Latin America: Goldfajn plots a happy ending for Brazil interest rates
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Latin America: Goldfajn plots a happy ending for Brazil interest rates

The new president of Brazil’s central bank has identified the large interest rate spread applied by banks on top of the base rate as an obstacle to economic growth. His plan to increase competition and reduce this ‘spread bancario’ is long overdue.

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Illustration: Pete Ellis

On an average night, about 46 million Brazilians settle down to watch TV channel Globo’s evening novella. The actors grapple daily with love and sex, marriage and betrayal. As well as being a bit of light relief, the TV novellas have been used as a force for good: portrayals of gay characters and couples have helped increase the tolerance of gay rights in the country. Health messages have been woven into the plots to raise awareness and lower infection rates of certain mosquito-borne viruses.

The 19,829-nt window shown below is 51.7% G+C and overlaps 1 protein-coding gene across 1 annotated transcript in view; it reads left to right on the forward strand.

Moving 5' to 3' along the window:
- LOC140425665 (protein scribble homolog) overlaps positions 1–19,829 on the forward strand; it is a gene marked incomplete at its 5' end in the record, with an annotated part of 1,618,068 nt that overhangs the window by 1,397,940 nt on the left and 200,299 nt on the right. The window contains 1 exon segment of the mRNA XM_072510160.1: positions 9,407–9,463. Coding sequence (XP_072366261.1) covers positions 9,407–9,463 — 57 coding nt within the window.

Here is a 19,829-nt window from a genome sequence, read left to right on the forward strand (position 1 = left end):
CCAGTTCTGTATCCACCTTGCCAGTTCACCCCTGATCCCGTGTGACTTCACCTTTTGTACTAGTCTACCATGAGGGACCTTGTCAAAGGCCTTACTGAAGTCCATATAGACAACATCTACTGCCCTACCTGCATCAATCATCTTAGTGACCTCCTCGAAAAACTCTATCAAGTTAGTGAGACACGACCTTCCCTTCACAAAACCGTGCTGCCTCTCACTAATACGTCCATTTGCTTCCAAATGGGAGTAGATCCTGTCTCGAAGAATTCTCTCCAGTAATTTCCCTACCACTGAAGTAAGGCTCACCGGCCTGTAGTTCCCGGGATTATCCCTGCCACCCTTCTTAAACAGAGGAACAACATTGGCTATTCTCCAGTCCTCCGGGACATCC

And in the near future – if Ilan Goldfajn, the new president of the country’s central bank gets his way – one of the lead actors may be seen opening a credit card statement, furrowing her brow before picking up a tablet and opening the browser. The camera zooms in over her shoulder and focuses on her typing the Portuguese for ‘debt consolidation options via low APR loans secured by home equity’.

“If you could get the main actor in a novella to do a financial calculation, that would be great,” says Goldfajn. 

“We are giving a lot of weight to financial education.

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